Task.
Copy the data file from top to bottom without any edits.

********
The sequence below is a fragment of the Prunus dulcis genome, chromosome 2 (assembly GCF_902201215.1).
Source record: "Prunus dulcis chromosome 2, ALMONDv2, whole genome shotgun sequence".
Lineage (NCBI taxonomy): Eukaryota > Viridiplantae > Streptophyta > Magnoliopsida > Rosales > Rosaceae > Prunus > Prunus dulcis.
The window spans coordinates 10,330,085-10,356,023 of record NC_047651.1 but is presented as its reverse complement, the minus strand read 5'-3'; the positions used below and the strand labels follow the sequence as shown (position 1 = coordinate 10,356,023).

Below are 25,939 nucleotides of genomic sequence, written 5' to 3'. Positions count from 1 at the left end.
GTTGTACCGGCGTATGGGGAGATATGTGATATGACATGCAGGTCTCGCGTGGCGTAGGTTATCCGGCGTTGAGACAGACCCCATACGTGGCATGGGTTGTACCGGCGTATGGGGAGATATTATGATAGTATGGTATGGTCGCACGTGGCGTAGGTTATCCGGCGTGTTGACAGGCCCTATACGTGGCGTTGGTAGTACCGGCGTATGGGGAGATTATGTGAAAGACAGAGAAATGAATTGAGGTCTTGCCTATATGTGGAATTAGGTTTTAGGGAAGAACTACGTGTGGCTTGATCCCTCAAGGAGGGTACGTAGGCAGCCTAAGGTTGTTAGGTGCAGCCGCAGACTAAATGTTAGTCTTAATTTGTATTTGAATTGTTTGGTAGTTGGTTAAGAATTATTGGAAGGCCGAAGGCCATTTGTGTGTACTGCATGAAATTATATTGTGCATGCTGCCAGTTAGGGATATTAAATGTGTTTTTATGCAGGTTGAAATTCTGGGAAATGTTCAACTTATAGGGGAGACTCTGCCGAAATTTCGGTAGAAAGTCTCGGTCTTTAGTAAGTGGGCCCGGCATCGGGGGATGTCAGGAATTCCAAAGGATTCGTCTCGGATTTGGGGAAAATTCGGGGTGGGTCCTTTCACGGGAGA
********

The sequence below is a fragment of the Prunus dulcis genome, chromosome 2 (assembly GCF_902201215.1).
Source record: "Prunus dulcis chromosome 2, ALMONDv2, whole genome shotgun sequence".
Lineage (NCBI taxonomy): Eukaryota > Viridiplantae > Streptophyta > Magnoliopsida > Rosales > Rosaceae > Prunus > Prunus dulcis.
The window spans coordinates 10,330,085-10,356,023 of record NC_047651.1 but is presented as its reverse complement, the minus strand read 5'-3'; the positions used below and the strand labels follow the sequence as shown (position 1 = coordinate 10,356,023).

Below are 25,939 nucleotides of genomic sequence, written 5' to 3'. Positions count from 1 at the left end.
GTTGTACCGGCGTATGGGGAGATATGTGATATGACATGCAGGTCTCGCGTGGCGTAGGTTATCCGGCGTTGAGACAGACCCCATACGTGGCATGGGTTGTACCGGCGTATGGGGAGATATTATGATAGTATGGTATGGTCGCACGTGGCGTAGGTTATCCGGCGTGTTGACAGGCCCTATACGTGGCGTTGGTAGTACCGGCGTATGGGGAGATTATGTGAAAGACAGAGAAATGAATTGAGGTCTTGCCTATATGTGGAATTAGGTTTTAGGGAAGAACTACGTGTGGCTTGATCCCTCAAGGAGGGTACGTAGGCAGCCTAAGGTTGTTAGGTGCAGCCGCAGACTAAATGTTAGTCTTAATTTGTATTTGAATTGTTTGGTAGTTGGTTAAGAATTATTGGAAGGCCGAAGGCCATTTGTGTGTACTGCATGAAATTATATTGTGCATGCTGCCAGTTAGGGATATTAAATGTGTTTTTATGCAGGTTGAAATTCTGGGAAATGTTCAACTTATAGGGGAGACTCTGCCGAAATTTCGGTAGAAAGTCTCGGTCTTTAGTAAGTGGGCCCGGCATCGGGGGATGTCAGGAATTCCAAAGGATTCGTCTCGGATTTGGGGAAAATTCGGGGTGGGTCCTTTCACGGGAGA